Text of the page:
Muslims, Jews and Christians Team Up To Make Sure NO ONE Spends Christmas Alone This Year – Anti Media News

Muslims are handing out sleeping kits in London, Sikhs and Hindus are housing homeless in Leicester, and Jews are feeding them in St Albans

A multitude of different faith groups are teaming up across the UK to help the homeless in the run up to Christmas.

Muslim NGOs are working hand-in-hand with churches in London to distribute food and sleeping kits.

Anglicans, Catholics, Methodists, Quakers, Jews, Hindus, Muslims and Sikhs meanwhile opened up a night shelter in Leicester last week, in what is believed to be the first enterprise of its kind.

Muslims and Christians dished out hot turkey dinners and sleeping kits to around 90 homeless people at a west London church on Monday.

“It was a glimpse into how the world should be,” said Shepherds Bush’s Church of St Stephen and St Thomas vicar Dr Bob Mayo, speaking to The Independent.

“Homelessness is a desperate need in society and there is a desperate need for different faith groups to work together because secularism has pushed us apart.”

Muslim Aid, NGO the Al-Khair Foundation and non-faith based charity Streetlytes also served up biryanis and kits containing sleeping bags, multipurpose utensils and emergency phone numbers.

“You always get a better sleeping bag from the Muslims,” joked Dr Mayo, who shared his birthday cake with his homeless friends on 5 December.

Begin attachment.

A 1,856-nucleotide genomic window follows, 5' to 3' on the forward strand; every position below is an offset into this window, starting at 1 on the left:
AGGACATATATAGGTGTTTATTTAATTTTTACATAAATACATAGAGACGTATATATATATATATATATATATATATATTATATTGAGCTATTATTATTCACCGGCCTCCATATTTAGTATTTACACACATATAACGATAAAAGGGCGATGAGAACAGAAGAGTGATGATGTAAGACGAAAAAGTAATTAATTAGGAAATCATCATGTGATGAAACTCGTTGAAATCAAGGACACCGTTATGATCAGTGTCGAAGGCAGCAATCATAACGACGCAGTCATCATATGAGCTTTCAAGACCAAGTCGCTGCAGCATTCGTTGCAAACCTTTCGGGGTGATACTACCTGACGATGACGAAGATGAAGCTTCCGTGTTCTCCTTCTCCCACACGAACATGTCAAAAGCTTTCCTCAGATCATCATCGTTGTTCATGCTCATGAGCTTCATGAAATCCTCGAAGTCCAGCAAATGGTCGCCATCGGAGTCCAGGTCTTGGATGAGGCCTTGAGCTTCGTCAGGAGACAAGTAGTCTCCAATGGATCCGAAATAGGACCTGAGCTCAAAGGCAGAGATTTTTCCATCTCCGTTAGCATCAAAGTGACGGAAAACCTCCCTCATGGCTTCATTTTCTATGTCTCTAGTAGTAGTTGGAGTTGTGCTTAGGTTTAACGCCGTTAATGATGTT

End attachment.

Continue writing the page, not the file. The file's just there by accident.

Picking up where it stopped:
“There is so much negative publicity surrounding Islam going on at the moment so we really encourage them to come in and maximise what they’ve got.”

Earlier this month, Muslim Aid and East London Mosque in Whitechapel handed 10 tonnes of food to homeless charity Crisis for its Christmas initiative.

An estimated 90 per cent will go to non-Muslims.

Muslim-owned kebab shops in Birmingham and in south-east London will feed the homeless free of charge on Christmas Day.

In Leicester, charity One Roof opened a shelter on 12 December, for 10 homeless men, which switches between seven different faith-based locations.

Housing Justice UK told One Roof that never before had so many different faiths collaborated on a homelessness project.

“When you think about it, I find it really mind boggling,” the charity’s manager Salma Ravat told The Independent.

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